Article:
Paul Hargreaves: Used to play with the kids and if you remember at the start of that, you choose whether to go to university or not. If you go to university, I think the way the game works is possibly get more things open up later on, but you end up with a load of debt.
Probably the game needs to be redone with a lot more debt than when it was first created, but actually when we played, when I played with my kids, more often than not the person who didn't go to university won the game.

Paul Smith: How interesting.

David Holby-Wolinski: Oh really?

Paul Hargreaves: So, yes, should be even worse with the greater debt. But I mean, I've got four kids and one is still there, but three out of four have gone to university. Actually, one of them had various struggles and I think they feel the pressure to go more than I would put that on them. In the business world, a lot of people I know who run their own businesses didn't go to university and are very, very good at what they do. So, I am very laid back about it as far as my kids are concerned.
On the other side of the coin, I know whilst my subject, zoology, I've never touched since the last exam in my final year. I do know that that experience of being at university helped develop my personality. I was actually quite shy before I went to university and it certainly brought me out of myself and gave me a lot more confidence, I think, in terms of what I do. So, that side of it I --

Patrick Graham: The first time living away from home as well, I guess?

Paul Smith: Yeah.

Paul Hargreaves: Yeah, it would be, yeah.

Patrick Graham: Learn how to cook?

Paul Hargreaves: Yes, all that. You grow up don't you, but I guess you can do that by getting a job and moving elsewhere.

Paul Smith: I suppose so, yeah, but I had the same. When I went to university it was my first time away and a lot of it was growing up. Then, I went down to Plymouth and I remember I went down on my first week and opened a bank account. I went down to Barclays and I was just there on my own, didn't know anyone, "I'd like to open an account please", and the woman said, "All right my lover". Where on earth am I living? What have I done? I need to get back to London and get a job in a bank".

David Holby-Wolinski: This is too much; I can't cope here.

Paul Smith: But that growing up is important for me.

Patrick Graham: I think it is and being away from home and managing your own finances. I can remember I had a similar thing setting up a bank account at university and I loved it. I specifically chose NatWest because they gave you a free CD player and I'd never owned one, so this is amazing.
Paul Hargreaves: I think I might have got that as well, yes.

David Holby-Wolinski: You said three out of your four children have gone to university. What was the reason that your one child didn't go to university?
Paul Hargreaves: He's mildly autistic actually, so he did very well to get a maths GCSE level pass and that was it. Yeah, he's had his struggles over the years.

David Holby-Wolinski: There's a big thing that we're discussing from a D&I perspective. Actually, there are an awful lot of kids that are either in mainstream education but with a level of autism, or they're in non-mainstream education looking for that kind of either further education or into a job. Actually, we've had so many good discussions recently about what can we do to make sure that kids that have got autism or ADHD, how could we make a difference to, like your son, going into employment.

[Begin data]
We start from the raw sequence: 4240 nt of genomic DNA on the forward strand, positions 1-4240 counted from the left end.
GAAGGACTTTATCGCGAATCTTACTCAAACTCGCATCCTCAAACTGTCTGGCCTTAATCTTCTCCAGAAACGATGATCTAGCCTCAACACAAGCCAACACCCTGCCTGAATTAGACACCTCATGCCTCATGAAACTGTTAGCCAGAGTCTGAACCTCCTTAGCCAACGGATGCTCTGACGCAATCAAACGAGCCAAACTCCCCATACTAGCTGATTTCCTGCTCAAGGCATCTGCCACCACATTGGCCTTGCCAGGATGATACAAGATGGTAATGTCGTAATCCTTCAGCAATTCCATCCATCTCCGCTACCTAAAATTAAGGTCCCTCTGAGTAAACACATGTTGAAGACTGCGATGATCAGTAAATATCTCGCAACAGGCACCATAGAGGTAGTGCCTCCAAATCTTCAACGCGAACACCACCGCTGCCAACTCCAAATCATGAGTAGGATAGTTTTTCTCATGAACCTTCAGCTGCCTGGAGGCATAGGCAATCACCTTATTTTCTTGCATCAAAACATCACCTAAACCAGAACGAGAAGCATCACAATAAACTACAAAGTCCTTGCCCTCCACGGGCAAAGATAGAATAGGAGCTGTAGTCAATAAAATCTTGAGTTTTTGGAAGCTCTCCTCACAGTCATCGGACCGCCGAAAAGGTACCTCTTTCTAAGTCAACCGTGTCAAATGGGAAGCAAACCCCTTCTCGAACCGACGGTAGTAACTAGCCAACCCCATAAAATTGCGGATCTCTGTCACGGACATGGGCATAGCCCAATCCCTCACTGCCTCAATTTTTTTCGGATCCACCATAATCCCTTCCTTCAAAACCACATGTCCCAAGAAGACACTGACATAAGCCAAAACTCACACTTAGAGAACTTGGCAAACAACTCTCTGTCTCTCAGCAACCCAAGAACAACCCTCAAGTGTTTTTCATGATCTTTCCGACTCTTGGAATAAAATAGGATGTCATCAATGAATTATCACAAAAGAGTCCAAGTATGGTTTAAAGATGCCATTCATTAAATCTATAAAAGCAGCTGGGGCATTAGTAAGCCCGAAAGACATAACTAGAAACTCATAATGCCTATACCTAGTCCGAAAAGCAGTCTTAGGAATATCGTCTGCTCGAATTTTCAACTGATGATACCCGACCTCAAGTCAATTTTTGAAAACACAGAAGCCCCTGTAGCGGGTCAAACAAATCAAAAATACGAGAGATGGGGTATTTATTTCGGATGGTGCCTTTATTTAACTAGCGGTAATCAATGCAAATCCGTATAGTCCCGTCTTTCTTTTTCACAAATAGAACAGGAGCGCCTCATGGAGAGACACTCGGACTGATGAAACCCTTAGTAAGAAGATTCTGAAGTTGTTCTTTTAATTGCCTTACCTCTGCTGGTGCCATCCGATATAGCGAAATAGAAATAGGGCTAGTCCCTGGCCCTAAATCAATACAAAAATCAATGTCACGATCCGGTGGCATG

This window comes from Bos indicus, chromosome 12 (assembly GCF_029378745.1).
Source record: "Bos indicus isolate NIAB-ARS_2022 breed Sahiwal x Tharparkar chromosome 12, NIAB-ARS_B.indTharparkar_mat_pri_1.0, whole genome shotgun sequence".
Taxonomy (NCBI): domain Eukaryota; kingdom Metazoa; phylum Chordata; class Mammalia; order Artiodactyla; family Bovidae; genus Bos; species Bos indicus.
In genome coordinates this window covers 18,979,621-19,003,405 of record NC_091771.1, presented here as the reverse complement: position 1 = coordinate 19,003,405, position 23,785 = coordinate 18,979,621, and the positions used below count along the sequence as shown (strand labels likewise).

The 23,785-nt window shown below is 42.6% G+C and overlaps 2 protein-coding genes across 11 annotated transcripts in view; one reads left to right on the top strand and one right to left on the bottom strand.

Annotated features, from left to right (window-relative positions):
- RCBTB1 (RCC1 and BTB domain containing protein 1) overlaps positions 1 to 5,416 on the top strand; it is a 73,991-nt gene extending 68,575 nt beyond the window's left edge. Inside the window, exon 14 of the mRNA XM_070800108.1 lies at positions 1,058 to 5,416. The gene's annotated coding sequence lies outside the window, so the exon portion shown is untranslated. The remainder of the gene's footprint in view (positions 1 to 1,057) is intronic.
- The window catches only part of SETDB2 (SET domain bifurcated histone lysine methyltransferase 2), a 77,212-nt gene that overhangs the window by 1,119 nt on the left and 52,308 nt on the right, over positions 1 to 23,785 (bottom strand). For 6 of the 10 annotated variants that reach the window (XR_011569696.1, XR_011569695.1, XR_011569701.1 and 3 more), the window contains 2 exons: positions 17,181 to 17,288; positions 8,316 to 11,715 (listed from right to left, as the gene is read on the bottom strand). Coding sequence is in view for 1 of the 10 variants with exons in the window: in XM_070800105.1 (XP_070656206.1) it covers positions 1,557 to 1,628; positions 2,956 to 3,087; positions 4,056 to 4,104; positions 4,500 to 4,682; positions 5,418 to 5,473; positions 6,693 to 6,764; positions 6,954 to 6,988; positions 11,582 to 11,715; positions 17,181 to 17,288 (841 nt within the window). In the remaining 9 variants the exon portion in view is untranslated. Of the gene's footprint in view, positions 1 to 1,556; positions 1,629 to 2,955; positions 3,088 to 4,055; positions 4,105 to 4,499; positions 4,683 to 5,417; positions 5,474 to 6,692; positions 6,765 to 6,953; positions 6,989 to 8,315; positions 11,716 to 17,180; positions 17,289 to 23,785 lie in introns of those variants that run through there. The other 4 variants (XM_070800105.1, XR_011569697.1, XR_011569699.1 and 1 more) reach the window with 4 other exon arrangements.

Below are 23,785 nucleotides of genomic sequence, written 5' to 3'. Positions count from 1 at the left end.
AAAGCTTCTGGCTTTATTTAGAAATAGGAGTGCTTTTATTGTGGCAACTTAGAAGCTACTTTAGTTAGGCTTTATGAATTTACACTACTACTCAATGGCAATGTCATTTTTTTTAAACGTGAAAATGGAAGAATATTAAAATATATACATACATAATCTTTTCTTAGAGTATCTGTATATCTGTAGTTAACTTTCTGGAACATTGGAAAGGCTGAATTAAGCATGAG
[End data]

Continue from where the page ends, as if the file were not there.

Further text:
Paul Hargreaves: I think a lot of it comes down to confidence again, doesn't it? The good thing about Jacob is I paid for him to go to a private school, not a special school, a normal private school, but much smaller class sizes. I think he would have ended up in all sorts of trouble if he had gone to the school the others went to; too many bad influences. He is socially actually very good. He's always been very polite; I think partly due to that school. It certainly doesn't come from me but ...
So, he's always been very good at interacting with adults. For example, he rings my dad more than the others and he's quite gregarious in that respect. But, it's a bit formulaic with him because of what he's like. Adults tend to love him, when he was a kid and obviously now he's an adult himself; the job he does is kind of a fairly routine job. Generally, they like that routine of work.
Yes, so we come onto the Cotswold Fayre story in a minute, but we outsourced all our logistics side four years ago, which meant that we couldn't as easily employ people who needed a leg up in life, which is what we very much did at the beginning. Most people who work here now are skilled in one way or another, but the really exciting thing about what we're doing next year in opening a food hall and restaurant is that we really want to make an effort to employ a percentage of people who would find it difficult to get work.
It is totally different to autism, but I went to a café in Jersey last year and all the front of house staff in the café were Down Syndrome. If you are ever in Jersey go there. I was almost crying as I was eating my soup.

Patrick Graham: Oh, bless you. I'm not surprised.

Paul Hargreaves: It is so moving, because they're such generally happy disposition. They are the perfect disposition for that job, because it just made everyone in the café feel absolutely great.